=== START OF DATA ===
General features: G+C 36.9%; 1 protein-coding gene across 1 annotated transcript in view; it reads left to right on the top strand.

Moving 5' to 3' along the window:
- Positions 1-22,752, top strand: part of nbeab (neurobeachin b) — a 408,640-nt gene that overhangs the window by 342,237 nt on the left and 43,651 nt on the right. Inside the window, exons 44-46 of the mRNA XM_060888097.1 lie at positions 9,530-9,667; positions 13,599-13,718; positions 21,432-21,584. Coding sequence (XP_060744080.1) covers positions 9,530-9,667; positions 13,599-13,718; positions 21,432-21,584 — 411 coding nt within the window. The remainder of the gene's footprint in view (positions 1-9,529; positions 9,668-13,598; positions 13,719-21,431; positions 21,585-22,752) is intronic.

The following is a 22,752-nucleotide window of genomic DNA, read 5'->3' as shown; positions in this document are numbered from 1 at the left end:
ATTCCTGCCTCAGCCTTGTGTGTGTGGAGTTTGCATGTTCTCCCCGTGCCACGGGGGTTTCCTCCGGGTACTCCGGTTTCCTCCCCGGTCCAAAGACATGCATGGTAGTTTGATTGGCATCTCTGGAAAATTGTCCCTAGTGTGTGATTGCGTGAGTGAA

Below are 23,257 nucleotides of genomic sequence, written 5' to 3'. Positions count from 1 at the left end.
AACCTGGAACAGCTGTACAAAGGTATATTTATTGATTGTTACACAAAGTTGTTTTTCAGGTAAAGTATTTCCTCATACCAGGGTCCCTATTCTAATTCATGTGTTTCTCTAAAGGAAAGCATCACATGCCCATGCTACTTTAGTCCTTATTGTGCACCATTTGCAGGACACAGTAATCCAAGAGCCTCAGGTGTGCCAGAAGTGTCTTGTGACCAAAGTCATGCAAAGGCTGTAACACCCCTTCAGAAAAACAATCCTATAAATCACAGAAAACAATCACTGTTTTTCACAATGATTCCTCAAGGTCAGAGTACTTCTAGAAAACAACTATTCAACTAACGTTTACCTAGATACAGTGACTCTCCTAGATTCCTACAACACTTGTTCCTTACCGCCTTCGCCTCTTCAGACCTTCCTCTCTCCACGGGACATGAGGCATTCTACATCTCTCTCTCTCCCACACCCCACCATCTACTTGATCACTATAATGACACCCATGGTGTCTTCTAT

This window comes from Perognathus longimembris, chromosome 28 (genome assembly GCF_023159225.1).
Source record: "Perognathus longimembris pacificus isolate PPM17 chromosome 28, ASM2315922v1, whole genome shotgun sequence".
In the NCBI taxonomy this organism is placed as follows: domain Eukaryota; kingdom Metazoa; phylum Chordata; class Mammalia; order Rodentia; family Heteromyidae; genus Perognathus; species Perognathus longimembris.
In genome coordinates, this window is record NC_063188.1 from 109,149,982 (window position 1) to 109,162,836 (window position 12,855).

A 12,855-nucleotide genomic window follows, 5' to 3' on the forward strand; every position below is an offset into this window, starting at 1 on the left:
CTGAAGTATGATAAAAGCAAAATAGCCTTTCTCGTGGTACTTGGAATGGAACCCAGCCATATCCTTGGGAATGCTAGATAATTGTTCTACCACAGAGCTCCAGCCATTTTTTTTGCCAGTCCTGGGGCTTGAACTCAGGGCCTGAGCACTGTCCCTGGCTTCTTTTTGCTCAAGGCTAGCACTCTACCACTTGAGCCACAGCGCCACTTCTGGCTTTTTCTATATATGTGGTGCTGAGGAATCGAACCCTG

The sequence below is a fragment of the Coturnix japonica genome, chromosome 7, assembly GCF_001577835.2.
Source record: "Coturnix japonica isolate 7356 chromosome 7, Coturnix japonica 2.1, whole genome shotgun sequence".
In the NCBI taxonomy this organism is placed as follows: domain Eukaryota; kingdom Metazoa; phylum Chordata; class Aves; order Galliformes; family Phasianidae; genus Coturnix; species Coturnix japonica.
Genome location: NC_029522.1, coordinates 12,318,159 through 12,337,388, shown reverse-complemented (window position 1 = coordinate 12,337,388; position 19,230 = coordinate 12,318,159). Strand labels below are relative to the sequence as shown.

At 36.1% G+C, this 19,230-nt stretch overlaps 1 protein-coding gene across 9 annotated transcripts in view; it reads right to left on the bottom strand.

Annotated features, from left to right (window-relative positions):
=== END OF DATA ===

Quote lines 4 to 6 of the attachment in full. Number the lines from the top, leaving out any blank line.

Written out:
The following is a 22,752-nucleotide window of genomic DNA, read 5'->3' as shown; positions in this document are numbered from 1 at the left end:
ATTCCTGCCTCAGCCTTGTGTGTGTGGAGTTTGCATGTTCTCCCCGTGCCACGGGGGTTTCCTCCGGGTACTCCGGTTTCCTCCCCGGTCCAAAGACATGCATGGTAGTTTGATTGGCATCTCTGGAAAATTGTCCCTAGTGTGTGATTGCGTGAGTGAA

Below are 23,257 nucleotides of genomic sequence, written 5' to 3'. Positions count from 1 at the left end.